Life on the Autism spectrum

Obsessions & autism

Most people talked about being obsessive about things. These obsessions, which included hygiene, health, exercise, safety, animals, computers, people, cars, DVDs and, in one case, Kate Winslet, could dominate people’s lives. The intensity and type of obsession varied over time but remained, for most people, a consistent feature of their lives.

Obsessions were often linked to people’s special interests (see ‘Activities and interests’) and the line between interest and obsession could be difficult to draw. One man, for example, was obsessed with clean books; he felt that “it’s almost rape” if someone writes on a book. He was also compulsively punctual and became hysterical if he was late for anything. Steven said that his wife called his special interest, autism, an ‘obsession’ but he thought that people on the spectrum go into great detail which can be interpreted as an obsession.

A few people were diagnosed with OCD as well as autism. Mary reflected on how OCD was interconnected with Asperger syndrome; “I know not all people with Asperger's have OCD but I think for me, it’s kind of just all part of the same thing, considering I’ve always had it all my life and it’s combined with all these other things”.

“Milton is my best friend”
Some obsessions related to fear and were about health, hygiene and safety. These are discussed in ‘Fears, anxieties and anger’. Cluttering was another type of obsession discussed; one man, for example, said that his house was full of newspapers because he collected obituaries. John’s psychologist lumped together obsessional thinking, difficulties in organising things and hoarding as part of Asperger syndrome.

Obsessions could become more or less severe at different times in people’s lives and some people related the severity to periods of stress, insecurity or feeling out of control. Mary, for example, found that her obsessions became less severe when she had a friend. The distraction of a friend helped her to become less obsessive.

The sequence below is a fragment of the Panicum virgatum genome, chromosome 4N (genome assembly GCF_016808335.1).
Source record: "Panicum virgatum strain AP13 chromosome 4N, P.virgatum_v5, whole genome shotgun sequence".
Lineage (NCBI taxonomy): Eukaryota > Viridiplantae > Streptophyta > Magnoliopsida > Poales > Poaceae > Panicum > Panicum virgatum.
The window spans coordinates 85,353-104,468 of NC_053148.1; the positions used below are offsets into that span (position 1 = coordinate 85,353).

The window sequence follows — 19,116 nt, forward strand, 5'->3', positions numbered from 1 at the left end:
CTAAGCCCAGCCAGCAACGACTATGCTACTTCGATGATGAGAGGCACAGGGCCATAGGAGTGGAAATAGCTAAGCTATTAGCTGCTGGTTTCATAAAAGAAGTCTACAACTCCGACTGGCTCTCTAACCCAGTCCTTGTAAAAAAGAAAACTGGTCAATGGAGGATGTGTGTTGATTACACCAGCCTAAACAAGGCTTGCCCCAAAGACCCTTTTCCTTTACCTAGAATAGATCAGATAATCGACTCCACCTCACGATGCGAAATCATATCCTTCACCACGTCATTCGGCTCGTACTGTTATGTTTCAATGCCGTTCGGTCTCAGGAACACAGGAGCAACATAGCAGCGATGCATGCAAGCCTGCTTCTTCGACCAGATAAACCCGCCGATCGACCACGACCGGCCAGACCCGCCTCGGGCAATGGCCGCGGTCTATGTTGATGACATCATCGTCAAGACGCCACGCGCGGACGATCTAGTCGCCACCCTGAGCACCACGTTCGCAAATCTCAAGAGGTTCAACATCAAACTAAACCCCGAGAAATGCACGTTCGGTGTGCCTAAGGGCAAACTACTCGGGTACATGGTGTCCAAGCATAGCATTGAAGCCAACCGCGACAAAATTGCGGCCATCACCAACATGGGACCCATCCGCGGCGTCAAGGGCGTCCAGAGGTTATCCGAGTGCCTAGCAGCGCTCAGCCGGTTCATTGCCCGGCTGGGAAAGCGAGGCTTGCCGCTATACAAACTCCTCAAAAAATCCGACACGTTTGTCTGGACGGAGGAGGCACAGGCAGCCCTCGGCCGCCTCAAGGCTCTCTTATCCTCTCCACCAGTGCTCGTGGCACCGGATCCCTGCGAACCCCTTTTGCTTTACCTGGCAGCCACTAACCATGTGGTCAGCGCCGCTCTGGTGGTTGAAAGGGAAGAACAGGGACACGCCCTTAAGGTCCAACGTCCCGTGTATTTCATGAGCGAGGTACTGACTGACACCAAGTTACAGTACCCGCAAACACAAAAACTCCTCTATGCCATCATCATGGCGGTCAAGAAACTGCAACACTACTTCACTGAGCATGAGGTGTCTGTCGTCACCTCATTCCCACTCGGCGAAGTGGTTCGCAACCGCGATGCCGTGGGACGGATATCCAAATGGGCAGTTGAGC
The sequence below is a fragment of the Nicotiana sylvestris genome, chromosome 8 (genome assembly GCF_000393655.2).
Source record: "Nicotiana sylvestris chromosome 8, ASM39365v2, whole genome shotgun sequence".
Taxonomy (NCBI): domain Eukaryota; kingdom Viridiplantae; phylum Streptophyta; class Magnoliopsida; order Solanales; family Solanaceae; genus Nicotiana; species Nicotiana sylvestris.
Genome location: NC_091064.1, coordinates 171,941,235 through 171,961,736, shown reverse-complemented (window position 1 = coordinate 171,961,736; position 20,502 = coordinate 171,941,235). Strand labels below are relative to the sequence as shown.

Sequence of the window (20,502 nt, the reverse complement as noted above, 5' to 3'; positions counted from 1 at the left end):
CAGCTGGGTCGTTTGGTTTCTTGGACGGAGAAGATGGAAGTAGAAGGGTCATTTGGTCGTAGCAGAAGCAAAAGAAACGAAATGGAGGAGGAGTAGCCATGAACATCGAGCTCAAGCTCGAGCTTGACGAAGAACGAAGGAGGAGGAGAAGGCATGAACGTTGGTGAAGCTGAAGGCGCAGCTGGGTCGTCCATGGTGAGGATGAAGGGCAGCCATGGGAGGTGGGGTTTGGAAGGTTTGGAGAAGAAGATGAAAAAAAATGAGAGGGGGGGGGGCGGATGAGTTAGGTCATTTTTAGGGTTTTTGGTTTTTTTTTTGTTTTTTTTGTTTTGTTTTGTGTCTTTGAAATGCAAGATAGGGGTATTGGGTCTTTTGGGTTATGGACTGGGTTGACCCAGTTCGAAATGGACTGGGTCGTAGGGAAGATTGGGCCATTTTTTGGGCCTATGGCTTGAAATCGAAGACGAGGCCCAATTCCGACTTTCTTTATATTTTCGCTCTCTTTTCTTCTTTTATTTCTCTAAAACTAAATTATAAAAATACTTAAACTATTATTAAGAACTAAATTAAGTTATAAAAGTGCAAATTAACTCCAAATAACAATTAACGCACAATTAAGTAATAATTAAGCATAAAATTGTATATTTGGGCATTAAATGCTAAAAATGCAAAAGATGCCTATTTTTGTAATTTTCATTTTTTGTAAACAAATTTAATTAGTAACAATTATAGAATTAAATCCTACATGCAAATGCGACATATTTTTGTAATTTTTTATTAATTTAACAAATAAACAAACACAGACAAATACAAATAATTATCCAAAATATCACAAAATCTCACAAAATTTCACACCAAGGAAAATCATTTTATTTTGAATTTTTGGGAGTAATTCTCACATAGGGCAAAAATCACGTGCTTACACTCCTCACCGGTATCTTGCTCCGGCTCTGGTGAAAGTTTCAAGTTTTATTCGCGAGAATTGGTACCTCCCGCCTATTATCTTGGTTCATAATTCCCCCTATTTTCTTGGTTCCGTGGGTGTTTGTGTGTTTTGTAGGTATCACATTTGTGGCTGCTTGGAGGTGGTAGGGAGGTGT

“Obsessions get in the way of simply living a normal life”
Obsessions could cause people considerable difficulties in their everyday life. Several people talked about how their obsessional behaviour interfered with their employment or relationships.

Obsessional thoughts could also interfere with interactions with other people (see ‘Communication and Interaction’). Ian’s obsession with respect could lead him into fights with people.

Other people were able to use their obsessions more productively. Mary used her Kate Winslett obsession together with her obsession to memorise books, to help her concentrate at school and she was able to go on to university which she hadn’t expected.

“The adult autistic mind grows more wary of all the dangers”
People had found ways of trying to manage their obsessions although, as Russell said, as he got older he’d become more aware and more cautious of potential dangers.

Many people said they needed routine and order in their daily lives. They disliked change, particularly sudden change. A few people knew that routines were not necessarily a good idea, because they could be disrupted, but tended towards routine anyway. One woman said her husband was very, very precise about the way he ate his food and would always go round his plate in the same order. Another woman had made a daily routine for herself, looking after the house, which she could cope with.

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Last reviewed July 2016.
Last updated November 2010.


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